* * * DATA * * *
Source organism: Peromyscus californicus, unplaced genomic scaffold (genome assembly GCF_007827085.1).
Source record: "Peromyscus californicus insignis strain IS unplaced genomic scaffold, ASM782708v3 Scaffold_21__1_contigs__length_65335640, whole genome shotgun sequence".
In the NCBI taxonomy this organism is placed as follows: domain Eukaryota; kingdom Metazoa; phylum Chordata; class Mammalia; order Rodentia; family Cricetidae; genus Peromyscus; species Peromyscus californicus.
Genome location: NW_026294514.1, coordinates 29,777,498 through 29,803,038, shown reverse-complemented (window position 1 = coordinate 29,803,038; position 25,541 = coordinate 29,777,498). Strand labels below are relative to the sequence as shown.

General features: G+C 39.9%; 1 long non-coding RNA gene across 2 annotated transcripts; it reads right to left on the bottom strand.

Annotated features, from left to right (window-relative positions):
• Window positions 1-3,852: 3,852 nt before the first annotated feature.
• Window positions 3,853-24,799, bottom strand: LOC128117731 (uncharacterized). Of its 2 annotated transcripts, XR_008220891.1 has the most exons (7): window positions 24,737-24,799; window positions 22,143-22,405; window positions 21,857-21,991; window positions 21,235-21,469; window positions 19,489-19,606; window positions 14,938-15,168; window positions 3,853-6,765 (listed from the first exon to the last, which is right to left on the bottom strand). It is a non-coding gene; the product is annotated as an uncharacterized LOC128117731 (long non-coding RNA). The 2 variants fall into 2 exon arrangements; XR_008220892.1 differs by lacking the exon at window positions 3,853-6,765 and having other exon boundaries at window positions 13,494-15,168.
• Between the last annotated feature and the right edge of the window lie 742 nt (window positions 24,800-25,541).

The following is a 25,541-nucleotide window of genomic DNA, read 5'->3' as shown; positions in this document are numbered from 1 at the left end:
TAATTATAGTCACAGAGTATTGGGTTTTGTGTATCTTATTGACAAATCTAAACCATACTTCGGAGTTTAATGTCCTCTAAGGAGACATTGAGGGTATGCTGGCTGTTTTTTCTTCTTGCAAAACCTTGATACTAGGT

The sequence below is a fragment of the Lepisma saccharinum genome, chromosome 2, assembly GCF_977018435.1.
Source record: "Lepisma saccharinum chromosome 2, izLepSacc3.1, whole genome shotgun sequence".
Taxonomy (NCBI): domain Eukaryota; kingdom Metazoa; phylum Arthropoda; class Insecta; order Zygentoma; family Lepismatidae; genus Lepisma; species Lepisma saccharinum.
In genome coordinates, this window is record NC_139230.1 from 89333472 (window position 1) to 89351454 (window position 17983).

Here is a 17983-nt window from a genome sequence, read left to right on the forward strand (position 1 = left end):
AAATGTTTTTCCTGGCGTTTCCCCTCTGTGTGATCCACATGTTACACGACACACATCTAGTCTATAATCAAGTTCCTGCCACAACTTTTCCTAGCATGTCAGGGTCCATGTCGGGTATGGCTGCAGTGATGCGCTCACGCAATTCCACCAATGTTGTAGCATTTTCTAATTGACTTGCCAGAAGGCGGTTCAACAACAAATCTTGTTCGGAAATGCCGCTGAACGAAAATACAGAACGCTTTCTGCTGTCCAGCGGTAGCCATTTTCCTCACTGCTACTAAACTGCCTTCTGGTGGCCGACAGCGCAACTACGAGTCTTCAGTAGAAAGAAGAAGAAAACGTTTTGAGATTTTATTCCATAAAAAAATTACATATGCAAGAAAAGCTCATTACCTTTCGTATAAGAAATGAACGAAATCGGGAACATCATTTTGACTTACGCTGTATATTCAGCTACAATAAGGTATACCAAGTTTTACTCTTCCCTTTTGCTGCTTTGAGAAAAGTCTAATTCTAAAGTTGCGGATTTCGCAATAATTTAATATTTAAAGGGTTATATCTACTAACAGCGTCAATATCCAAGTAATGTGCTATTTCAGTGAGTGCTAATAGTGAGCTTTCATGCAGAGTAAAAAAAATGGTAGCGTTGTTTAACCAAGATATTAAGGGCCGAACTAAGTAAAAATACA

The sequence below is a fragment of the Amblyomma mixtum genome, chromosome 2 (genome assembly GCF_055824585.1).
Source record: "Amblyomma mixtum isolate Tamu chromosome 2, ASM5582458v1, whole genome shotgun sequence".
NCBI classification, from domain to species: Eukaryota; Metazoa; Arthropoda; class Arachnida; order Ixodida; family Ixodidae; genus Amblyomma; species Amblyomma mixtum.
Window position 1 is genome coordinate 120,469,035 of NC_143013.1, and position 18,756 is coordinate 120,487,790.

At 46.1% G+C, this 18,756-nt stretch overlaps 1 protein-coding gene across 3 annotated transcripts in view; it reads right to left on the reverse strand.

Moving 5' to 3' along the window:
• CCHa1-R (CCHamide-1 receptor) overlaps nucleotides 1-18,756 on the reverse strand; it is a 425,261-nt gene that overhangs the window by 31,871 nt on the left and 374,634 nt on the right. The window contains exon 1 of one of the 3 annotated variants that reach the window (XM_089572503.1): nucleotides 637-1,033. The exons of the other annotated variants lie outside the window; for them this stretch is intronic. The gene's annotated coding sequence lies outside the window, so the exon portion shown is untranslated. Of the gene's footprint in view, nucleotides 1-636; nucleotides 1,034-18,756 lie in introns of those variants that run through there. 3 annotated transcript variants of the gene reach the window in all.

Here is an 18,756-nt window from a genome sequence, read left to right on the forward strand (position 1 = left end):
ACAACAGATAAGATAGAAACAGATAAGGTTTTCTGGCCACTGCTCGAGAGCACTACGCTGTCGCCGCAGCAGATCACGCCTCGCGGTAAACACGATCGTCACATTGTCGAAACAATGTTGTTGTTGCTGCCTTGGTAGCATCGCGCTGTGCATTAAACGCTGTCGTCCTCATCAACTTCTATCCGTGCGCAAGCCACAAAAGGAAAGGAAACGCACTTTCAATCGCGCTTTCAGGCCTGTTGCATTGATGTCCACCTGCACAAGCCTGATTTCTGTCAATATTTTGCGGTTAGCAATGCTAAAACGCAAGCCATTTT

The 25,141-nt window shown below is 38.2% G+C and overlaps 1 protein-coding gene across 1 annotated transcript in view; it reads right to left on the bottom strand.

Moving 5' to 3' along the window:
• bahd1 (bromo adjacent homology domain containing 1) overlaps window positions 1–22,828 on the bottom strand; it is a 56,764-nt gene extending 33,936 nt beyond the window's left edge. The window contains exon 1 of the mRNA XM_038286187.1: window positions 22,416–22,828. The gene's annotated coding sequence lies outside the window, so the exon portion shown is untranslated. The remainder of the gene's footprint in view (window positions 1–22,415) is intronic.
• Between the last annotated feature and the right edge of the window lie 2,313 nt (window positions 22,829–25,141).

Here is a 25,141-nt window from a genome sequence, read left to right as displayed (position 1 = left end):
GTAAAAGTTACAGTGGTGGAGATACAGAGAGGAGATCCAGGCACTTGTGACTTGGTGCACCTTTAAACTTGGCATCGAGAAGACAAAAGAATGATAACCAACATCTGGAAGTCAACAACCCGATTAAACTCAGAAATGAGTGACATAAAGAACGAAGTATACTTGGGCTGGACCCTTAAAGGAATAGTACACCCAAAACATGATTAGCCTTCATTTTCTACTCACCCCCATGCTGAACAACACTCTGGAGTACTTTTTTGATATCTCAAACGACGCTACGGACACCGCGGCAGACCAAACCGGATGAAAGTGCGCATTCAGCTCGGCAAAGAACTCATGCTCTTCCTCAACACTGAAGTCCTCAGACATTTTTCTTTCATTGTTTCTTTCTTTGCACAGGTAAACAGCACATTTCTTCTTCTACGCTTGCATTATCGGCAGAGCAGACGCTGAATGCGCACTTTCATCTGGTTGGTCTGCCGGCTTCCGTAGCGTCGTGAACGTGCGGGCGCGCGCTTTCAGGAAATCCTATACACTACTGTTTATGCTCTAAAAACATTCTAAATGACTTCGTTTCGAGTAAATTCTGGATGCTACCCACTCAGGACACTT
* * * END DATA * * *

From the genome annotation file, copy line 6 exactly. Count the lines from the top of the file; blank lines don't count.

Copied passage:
Annotated features, from left to right (window-relative positions):